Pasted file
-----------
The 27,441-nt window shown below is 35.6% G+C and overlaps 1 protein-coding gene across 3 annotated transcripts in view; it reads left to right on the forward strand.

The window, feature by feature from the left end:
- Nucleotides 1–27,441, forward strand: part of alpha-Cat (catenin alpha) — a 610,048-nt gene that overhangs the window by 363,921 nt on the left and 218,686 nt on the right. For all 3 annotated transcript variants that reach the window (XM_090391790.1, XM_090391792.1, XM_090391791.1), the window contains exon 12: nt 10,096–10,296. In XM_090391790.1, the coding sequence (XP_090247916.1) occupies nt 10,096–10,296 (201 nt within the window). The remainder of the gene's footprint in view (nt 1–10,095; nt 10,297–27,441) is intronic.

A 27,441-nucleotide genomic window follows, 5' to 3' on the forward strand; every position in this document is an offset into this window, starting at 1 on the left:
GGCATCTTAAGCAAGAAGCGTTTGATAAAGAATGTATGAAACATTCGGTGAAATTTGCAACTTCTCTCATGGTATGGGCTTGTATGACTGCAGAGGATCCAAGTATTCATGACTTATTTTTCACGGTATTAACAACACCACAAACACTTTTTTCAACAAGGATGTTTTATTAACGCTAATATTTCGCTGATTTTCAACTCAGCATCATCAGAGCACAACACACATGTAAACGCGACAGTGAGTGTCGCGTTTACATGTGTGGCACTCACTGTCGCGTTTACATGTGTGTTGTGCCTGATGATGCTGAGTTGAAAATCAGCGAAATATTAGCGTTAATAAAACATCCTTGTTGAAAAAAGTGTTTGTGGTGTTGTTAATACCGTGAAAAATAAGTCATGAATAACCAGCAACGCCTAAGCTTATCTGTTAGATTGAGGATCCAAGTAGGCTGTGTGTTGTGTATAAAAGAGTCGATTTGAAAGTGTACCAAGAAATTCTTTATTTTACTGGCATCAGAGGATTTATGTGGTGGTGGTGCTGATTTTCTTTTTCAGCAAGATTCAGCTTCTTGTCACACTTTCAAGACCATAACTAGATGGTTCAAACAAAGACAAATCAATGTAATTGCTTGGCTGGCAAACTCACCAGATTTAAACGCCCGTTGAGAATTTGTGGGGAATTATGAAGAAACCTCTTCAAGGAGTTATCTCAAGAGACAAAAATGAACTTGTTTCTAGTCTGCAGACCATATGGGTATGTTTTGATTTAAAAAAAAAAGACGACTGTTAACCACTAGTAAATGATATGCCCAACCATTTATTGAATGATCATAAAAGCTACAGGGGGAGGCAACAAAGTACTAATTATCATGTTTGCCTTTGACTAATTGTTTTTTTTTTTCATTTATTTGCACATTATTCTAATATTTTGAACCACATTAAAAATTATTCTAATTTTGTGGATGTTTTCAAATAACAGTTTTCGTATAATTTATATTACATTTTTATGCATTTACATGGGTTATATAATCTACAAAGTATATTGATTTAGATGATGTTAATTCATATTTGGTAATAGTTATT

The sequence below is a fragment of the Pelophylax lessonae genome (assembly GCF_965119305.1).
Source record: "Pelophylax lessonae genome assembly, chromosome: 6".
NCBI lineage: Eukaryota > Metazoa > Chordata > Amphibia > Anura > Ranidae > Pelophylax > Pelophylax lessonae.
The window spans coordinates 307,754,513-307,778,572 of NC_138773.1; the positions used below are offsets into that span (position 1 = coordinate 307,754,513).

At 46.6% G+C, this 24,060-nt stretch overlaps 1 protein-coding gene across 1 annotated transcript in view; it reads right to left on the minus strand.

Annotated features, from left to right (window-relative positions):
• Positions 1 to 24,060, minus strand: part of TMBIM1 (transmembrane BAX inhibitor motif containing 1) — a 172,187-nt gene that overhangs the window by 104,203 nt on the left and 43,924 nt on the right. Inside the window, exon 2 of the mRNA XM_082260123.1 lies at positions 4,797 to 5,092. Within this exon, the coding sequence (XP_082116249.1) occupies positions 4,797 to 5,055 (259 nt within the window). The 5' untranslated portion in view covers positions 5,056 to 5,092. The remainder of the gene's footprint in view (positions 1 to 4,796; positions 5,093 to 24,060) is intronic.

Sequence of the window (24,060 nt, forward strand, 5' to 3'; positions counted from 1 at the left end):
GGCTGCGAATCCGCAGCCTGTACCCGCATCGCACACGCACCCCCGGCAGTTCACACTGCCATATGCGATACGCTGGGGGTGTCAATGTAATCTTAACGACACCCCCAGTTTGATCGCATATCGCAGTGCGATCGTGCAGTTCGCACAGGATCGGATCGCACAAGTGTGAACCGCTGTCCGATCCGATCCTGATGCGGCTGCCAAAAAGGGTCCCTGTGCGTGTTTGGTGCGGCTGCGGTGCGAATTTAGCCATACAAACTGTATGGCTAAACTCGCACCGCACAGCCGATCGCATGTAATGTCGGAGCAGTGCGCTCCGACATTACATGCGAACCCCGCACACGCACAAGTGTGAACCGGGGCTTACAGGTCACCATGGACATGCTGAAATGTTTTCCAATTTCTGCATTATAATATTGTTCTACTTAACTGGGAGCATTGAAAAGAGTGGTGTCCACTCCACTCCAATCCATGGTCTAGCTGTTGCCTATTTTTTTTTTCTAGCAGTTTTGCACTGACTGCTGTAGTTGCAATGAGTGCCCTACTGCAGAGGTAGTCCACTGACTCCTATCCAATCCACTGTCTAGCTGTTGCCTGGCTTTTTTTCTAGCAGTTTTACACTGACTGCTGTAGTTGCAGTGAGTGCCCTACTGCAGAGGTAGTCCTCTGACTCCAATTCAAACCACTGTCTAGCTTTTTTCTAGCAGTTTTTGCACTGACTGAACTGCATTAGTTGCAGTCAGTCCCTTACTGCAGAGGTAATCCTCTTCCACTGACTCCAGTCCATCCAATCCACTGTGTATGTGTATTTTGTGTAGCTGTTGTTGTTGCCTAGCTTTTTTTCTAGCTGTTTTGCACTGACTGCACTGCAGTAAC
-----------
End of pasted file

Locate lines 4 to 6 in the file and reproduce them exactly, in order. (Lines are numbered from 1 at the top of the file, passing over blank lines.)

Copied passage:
A 27,441-nucleotide genomic window follows, 5' to 3' on the forward strand; every position in this document is an offset into this window, starting at 1 on the left:
GGCATCTTAAGCAAGAAGCGTTTGATAAAGAATGTATGAAACATTCGGTGAAATTTGCAACTTCTCTCATGGTATGGGCTTGTATGACTGCAGAGGATCCAAGTATTCATGACTTATTTTTCACGGTATTAACAACACCACAAACACTTTTTTCAACAAGGATGTTTTATTAACGCTAATATTTCGCTGATTTTCAACTCAGCATCATCAGAGCACAACACACATGTAAACGCGACAGTGAGTGTCGCGTTTACATGTGTGGCACTCACTGTCGCGTTTACATGTGTGTTGTGCCTGATGATGCTGAGTTGAAAATCAGCGAAATATTAGCGTTAATAAAACATCCTTGTTGAAAAAAGTGTTTGTGGTGTTGTTAATACCGTGAAAAATAAGTCATGAATAACCAGCAACGCCTAAGCTTATCTGTTAGATTGAGGATCCAAGTAGGCTGTGTGTTGTGTATAAAAGAGTCGATTTGAAAGTGTACCAAGAAATTCTTTATTTTACTGGCATCAGAGGATTTATGTGGTGGTGGTGCTGATTTTCTTTTTCAGCAAGATTCAGCTTCTTGTCACACTTTCAAGACCATAACTAGATGGTTCAAACAAAGACAAATCAATGTAATTGCTTGGCTGGCAAACTCACCAGATTTAAACGCCCGTTGAGAATTTGTGGGGAATTATGAAGAAACCTCTTCAAGGAGTTATCTCAAGAGACAAAAATGAACTTGTTTCTAGTCTGCAGACCATATGGGTATGTTTTGATTTAAAAAAAAAAGACGACTGTTAACCACTAGTAAATGATATGCCCAACCATTTATTGAATGATCATAAAAGCTACAGGGGGAGGCAACAAAGTACTAATTATCATGTTTGCCTTTGACTAATTGTTTTTTTTTTTCATTTATTTGCACATTATTCTAATATTTTGAACCACATTAAAAATTATTCTAATTTTGTGGATGTTTTCAAATAACAGTTTTCGTATAATTTATATTACATTTTTATGCATTTACATGGGTTATATAATCTACAAAGTATATTGATTTAGATGATGTTAATTCATATTTGGTAATAGTTATT

The sequence below is a fragment of the Pelophylax lessonae genome (assembly GCF_965119305.1).